Hammerson will hold off from the construction of its £150 million Watermark WestQuay scheme in Southampton until “economic conditions improve”, it has confirmed.
The developer, which won outline planning consent for the retail quarter last month, said it wanted to obtain detailed approval and wait for an improvement in the economy before it started work on the scheme.
It has already brought Arup on the project as structural consultant and Cyril Sweett as quantity surveyors.
But a Hammerson spokeswoman said: “We still need to get detailed planning permission all signed off before we go any where. So there is no timeline [for procuring the main contractor].”
Last August the group revealed it was unlikely to start any major projects until at least mid-2009 after posting significant losses.
An update in its interim management statement for the four months to 30 April 2009 revealed: “Hammerson continues to progress planning and design for the [Watermark] scheme, but it is unlikely to commence works on site before economic conditions improve.”
Hammerson said it would be keeping a close eye on “the viability in construction costs” while it waits for the economy to become more favourable.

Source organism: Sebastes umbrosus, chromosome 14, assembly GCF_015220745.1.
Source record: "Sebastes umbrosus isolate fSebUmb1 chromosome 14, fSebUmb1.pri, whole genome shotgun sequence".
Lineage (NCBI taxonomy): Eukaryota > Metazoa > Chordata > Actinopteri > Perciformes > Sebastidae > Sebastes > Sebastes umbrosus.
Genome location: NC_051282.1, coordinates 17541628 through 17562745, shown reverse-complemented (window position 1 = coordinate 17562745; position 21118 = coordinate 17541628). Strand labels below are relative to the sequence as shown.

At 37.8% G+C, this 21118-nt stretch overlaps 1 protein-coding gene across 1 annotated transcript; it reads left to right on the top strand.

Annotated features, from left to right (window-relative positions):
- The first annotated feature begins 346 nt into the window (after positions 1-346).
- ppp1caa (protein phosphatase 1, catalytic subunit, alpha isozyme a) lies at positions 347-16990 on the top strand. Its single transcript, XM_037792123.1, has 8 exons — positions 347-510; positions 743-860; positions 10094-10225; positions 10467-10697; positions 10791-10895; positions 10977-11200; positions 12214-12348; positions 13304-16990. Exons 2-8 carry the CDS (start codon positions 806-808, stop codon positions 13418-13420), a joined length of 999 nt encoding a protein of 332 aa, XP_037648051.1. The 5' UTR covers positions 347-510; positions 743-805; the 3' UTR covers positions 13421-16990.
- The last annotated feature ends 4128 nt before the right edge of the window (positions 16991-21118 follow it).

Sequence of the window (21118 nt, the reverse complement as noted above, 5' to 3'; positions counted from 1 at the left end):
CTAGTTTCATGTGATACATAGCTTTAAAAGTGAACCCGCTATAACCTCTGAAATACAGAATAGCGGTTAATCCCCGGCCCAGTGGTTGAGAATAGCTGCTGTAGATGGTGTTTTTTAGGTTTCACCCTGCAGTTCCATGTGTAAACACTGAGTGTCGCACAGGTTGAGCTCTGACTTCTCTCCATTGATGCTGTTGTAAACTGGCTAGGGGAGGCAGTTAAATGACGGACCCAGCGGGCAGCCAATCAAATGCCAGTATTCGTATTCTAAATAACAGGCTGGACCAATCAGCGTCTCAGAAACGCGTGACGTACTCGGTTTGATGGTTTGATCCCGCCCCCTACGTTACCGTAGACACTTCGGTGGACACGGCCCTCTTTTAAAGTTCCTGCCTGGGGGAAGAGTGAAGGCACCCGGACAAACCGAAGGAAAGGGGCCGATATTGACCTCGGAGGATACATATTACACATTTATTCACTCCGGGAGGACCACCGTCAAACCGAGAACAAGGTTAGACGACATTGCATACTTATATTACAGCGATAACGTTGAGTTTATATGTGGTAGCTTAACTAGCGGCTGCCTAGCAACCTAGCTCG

The developer has several other projects in the pipeline – including the £700 million Bishop’s Place in east London, and Eastgate Quarters, worth a similar value, in Leeds – but it refused to comment on which might get off the ground first.
The mixed-use Watermark scheme will include up to 24,000 sq m of retail space, a 150-bed hotel, a residential building with up to 240 apartments, and other leisure facilities on a 4 ha brownfield site adjacent to its existing WestQuay Shopping Centre.
Hammerson is now only on the ground at one major site in the UK – its Union Square scheme in Aberdeen, which is being built by Miller Construction. The development, which is 51 per cent let since anchor tenant Marks & Spencer signed this month, is due to complete in the autumn.
Rights issue improves Hammerson finances
Hammerson’s successful £584 million rights issue has strengthened the company’s financial position “substantially”, it told its shareholders last week.
In an interim management statement, the developer said the proceeds of the rights issue had been used to reduce borrowings under its existing credit facilities.
At 31 March, the group’s borrowings were £3.1 billion, with a net debt of £2.7 billion. This compares to a net debt of £3.3 billion at 31 December.
Chairman John Nelson said: “Although market conditions remain difficult, with property values having shown further weakness in the first quarter, the fundamentals of Hammerson’s business remain sound and, following the rights issue, the company’s financial condition has been strengthened substantially.”
Hammerson said it was still also negotiating the sale “of certain properties”, as it indicated during last month’s rights issue, but did not disclose which it might lose from its portfolio.